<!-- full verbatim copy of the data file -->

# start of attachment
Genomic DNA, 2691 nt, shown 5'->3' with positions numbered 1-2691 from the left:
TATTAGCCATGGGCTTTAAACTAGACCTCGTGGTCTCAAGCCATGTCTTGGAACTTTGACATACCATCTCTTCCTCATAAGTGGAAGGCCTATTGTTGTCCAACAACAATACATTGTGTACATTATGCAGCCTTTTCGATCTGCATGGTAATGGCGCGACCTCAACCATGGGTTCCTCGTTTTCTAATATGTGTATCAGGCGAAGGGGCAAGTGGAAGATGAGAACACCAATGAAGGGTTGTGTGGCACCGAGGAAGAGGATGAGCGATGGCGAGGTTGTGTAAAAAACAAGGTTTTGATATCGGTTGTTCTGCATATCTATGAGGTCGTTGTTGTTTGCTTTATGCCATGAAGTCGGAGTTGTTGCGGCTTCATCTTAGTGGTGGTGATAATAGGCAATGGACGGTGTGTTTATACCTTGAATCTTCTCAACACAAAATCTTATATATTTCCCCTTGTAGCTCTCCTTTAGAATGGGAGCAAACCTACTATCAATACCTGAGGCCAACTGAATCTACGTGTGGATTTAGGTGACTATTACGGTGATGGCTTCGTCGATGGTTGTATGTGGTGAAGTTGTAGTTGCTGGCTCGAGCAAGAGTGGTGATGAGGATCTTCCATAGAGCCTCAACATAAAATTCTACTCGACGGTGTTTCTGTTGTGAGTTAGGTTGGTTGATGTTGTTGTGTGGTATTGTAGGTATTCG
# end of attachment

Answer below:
Genomic DNA, 2691 nt, shown 5'->3' with positions numbered 1-2691 from the left:
TATTAGCCATGGGCTTTAAACTAGACCTCGTGGTCTCAAGCCATGTCTTGGAACTTTGACATACCATCTCTTCCTCATAAGTGGAAGGCCTATTGTTGTCCAACAACAATACATTGTGTACATTATGCAGCCTTTTCGATCTGCATGGTAATGGCGCGACCTCAACCATGGGTTCCTCGTTTTCTAATATGTGTATCAGGCGAAGGGGCAAGTGGAAGATGAGAACACCAATGAAGGGTTGTGTGGCACCGAGGAAGAGGATGAGCGATGGCGAGGTTGTGTAAAAAACAAGGTTTTGATATCGGTTGTTCTGCATATCTATGAGGTCGTTGTTGTTTGCTTTATGCCATGAAGTCGGAGTTGTTGCGGCTTCATCTTAGTGGTGGTGATAATAGGCAATGGACGGTGTGTTTATACCTTGAATCTTCTCAACACAAAATCTTATATATTTCCCCTTGTAGCTCTCCTTTAGAATGGGAGCAAACCTACTATCAATACCTGAGGCCAACTGAATCTACGTGTGGATTTAGGTGACTATTACGGTGATGGCTTCGTCGATGGTTGTATGTGGTGAAGTTGTAGTTGCTGGCTCGAGCAAGAGTGGTGATGAGGATCTTCCATAGAGCCTCAACATAAAATTCTACTCGACGGTGTTTCTGTTGTGAGTTAGGTTGGTTGATGTTGTTGTGTGGTATTGTAGGTATTCG